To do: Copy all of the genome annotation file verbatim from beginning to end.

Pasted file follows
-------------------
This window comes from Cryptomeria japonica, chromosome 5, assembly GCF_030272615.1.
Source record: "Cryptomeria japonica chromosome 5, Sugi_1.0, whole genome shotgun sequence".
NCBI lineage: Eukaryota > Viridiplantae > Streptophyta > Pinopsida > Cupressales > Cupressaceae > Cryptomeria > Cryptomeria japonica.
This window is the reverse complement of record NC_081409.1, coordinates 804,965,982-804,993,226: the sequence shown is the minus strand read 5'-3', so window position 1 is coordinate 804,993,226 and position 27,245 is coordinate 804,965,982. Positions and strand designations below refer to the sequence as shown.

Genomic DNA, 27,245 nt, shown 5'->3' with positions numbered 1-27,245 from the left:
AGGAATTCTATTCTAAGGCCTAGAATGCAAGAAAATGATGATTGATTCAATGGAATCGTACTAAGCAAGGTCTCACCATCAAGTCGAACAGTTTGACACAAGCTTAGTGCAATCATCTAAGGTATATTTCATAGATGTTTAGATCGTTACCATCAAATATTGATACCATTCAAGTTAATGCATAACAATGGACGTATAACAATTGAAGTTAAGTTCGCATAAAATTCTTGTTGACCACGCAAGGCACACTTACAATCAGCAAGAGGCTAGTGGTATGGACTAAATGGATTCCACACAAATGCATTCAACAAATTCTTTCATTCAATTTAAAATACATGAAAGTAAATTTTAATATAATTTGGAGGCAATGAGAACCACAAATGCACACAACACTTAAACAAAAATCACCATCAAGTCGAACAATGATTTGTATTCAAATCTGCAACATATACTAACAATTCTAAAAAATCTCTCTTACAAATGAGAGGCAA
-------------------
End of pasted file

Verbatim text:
This window comes from Cryptomeria japonica, chromosome 5, assembly GCF_030272615.1.
Source record: "Cryptomeria japonica chromosome 5, Sugi_1.0, whole genome shotgun sequence".
NCBI lineage: Eukaryota > Viridiplantae > Streptophyta > Pinopsida > Cupressales > Cupressaceae > Cryptomeria > Cryptomeria japonica.
This window is the reverse complement of record NC_081409.1, coordinates 804,965,982-804,993,226: the sequence shown is the minus strand read 5'-3', so window position 1 is coordinate 804,993,226 and position 27,245 is coordinate 804,965,982. Positions and strand designations below refer to the sequence as shown.

Genomic DNA, 27,245 nt, shown 5'->3' with positions numbered 1-27,245 from the left:
AGGAATTCTATTCTAAGGCCTAGAATGCAAGAAAATGATGATTGATTCAATGGAATCGTACTAAGCAAGGTCTCACCATCAAGTCGAACAGTTTGACACAAGCTTAGTGCAATCATCTAAGGTATATTTCATAGATGTTTAGATCGTTACCATCAAATATTGATACCATTCAAGTTAATGCATAACAATGGACGTATAACAATTGAAGTTAAGTTCGCATAAAATTCTTGTTGACCACGCAAGGCACACTTACAATCAGCAAGAGGCTAGTGGTATGGACTAAATGGATTCCACACAAATGCATTCAACAAATTCTTTCATTCAATTTAAAATACATGAAAGTAAATTTTAATATAATTTGGAGGCAATGAGAACCACAAATGCACACAACACTTAAACAAAAATCACCATCAAGTCGAACAATGATTTGTATTCAAATCTGCAACATATACTAACAATTCTAAAAAATCTCTCTTACAAATGAGAGGCAA